DestinationsJapanTokyo

Visit to Tokyo Skytree, Japan

Tokyo Skytree is one of the largest towers in Japan and the second largest tower in the world after Burj Khalifa. It is a broadcast and observation tower located in Sumida, Tokyo. It became the tallest structure in Japan in the year 2010 with its full height being 634 meters.

Tokyo sky tree is currently the primary television and radio broadcast site as the old Tokyo tower due to its surrounding high rise buildings is not capable of providing TV broadcast service. Skytree was completed on 29th February 2012 and open to the public on 22nd May 2012. Tokyo Skytree is owned by Tobu Railway and nearby train stations to visit Tokyo Skytree include Tokyo Skytree Station and nearby Oshiage Station.

Tokyo Skytree also resembles a 5-storey pagoda from historical Japan. The base of the tower has a structure similar to a tripod; from a height of about 350 m and above, the tower’s structure is cylindrical to offer panoramic views of the river, Mount Fuji and the city. There are observatories at 350 m with a capacity of up to 2000 people, and 450 m with a capacity of 900 people. The upper observatory features a spiral, glass-covered skywalk in which visitors ascend the last 5 meters to the highest point at the upper platform. A section of glass flooring gives visitors a direct downward view of the streets below.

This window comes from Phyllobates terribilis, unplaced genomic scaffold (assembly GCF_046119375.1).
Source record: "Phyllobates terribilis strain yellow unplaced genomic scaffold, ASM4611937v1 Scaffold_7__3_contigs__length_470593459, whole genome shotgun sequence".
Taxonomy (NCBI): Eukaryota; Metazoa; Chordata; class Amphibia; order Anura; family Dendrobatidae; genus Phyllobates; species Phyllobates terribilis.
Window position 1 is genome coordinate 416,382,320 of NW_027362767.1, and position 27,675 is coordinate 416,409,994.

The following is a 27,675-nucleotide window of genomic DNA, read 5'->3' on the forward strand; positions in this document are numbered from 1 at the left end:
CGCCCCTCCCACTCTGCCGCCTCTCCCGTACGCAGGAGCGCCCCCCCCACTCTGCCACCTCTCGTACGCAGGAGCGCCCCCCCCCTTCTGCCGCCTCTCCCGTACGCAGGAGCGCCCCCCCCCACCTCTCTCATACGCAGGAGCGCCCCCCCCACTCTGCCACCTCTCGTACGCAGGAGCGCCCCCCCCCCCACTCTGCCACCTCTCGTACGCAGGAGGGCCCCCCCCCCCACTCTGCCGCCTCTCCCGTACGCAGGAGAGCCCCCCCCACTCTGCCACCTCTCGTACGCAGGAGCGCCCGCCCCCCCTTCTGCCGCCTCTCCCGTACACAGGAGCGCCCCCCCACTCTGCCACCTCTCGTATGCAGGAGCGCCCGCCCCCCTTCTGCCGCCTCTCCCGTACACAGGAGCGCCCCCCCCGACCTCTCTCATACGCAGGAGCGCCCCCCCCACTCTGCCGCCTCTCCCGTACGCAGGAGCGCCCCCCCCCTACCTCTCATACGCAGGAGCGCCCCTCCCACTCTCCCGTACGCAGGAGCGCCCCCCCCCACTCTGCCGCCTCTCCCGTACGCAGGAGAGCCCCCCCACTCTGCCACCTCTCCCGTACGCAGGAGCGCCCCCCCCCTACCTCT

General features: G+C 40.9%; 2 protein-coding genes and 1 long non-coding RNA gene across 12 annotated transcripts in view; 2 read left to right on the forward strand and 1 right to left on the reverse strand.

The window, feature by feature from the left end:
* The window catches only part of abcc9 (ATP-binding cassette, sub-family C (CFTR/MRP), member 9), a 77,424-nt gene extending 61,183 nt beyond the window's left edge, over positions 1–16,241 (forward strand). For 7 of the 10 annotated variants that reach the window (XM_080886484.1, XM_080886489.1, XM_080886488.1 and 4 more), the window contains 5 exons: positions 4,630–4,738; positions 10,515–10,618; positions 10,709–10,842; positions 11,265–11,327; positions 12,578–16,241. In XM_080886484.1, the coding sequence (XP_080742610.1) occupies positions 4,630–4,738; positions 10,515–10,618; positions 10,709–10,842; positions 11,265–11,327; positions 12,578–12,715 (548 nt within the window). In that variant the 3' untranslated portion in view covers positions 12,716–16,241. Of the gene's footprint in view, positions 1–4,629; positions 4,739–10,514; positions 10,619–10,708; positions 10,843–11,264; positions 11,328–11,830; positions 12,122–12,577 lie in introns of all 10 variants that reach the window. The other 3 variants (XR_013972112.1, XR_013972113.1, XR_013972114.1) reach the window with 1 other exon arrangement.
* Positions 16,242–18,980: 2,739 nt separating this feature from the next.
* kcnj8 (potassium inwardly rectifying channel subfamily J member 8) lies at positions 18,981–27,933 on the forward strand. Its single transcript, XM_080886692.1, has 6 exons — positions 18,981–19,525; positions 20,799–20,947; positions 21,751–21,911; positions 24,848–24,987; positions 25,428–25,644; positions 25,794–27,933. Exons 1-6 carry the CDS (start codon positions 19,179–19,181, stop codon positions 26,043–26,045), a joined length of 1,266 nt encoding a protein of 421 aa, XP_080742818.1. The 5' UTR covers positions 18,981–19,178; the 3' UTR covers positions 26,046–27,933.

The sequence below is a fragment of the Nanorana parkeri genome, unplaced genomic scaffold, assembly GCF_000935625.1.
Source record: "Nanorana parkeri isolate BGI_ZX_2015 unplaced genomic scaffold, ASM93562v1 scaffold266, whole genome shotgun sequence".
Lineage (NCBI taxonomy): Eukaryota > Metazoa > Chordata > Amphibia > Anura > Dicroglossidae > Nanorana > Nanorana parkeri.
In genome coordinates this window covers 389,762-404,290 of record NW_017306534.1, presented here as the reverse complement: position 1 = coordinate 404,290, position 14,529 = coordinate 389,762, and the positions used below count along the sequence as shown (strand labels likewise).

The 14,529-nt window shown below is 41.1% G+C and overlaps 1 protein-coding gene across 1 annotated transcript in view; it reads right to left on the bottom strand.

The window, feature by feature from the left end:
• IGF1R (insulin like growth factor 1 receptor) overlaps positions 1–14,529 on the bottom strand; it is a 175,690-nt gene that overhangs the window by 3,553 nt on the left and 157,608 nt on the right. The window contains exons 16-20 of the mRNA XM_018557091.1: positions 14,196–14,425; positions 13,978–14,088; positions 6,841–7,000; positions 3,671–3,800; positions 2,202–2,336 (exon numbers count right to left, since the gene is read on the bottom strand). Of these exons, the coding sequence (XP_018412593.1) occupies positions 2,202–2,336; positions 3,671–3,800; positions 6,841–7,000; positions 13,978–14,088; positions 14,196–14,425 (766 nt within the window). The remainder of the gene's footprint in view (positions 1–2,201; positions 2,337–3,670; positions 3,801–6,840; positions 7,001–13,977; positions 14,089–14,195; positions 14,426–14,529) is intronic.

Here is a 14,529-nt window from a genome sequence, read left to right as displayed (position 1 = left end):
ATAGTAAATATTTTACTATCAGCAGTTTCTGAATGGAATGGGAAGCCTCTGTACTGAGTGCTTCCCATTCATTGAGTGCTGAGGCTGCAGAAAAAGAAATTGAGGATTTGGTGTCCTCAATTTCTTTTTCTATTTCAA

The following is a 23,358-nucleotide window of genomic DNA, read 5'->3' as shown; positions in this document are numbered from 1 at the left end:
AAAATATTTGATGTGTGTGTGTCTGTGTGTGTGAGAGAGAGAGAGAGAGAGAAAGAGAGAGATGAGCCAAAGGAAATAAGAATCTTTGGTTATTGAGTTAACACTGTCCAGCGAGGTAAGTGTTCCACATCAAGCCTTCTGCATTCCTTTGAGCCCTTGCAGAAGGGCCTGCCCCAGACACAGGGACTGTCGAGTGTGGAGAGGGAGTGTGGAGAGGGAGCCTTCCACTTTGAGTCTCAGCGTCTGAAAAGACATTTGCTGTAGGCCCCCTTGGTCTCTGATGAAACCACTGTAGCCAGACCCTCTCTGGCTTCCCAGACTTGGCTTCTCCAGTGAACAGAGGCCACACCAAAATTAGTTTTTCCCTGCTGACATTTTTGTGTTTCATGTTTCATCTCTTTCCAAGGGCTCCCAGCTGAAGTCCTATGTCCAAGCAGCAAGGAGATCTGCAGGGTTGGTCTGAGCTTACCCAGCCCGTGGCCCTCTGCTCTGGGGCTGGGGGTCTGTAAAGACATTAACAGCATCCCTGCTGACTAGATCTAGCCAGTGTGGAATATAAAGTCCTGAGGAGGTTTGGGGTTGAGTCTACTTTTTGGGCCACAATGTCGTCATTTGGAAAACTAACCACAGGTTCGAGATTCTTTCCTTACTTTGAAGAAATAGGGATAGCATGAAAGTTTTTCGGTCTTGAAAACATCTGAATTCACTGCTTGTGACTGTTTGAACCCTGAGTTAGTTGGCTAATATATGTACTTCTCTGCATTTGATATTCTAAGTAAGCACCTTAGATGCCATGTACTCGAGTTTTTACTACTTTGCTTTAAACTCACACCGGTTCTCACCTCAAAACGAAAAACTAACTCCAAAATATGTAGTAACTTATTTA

As you know Japan lies in the region of Ring of Fire and is a constant place to experience Earthquakes, Tokyo Skytree is built with seismic proofing where the central shaft is made from reinforced concrete. For the first 125m above the ground, the main pillar is attached to the outer tower and from 125m to 375m, the pillar is attached to frames with oil dampers. An added mass control mechanism is provided to the structure which during the earthquake it moves out of the building structure which in turn maintains gravity. It is said that the dampers can absorb about 50% of energy from an earthquake.

The colour of Tokyo Skytree is painted bluish-white which is based on traditional Japanese colour called aijiro. In the year 2009, the illumination was selected where two illumination patterns called Iki and Miyabi was illuminated alternate days.

Tokyo Skytree currently has 9 TV broadcasters and 5 Radio Broadcasters serving here. Out of the 9 TV broadcasters, 8 has a broadcast area to Kanto Region and 1 in Tokyo and out of 5 Radio Broadcasters 3 broadcasts to South Kanto region and 2 for Tokyo region.

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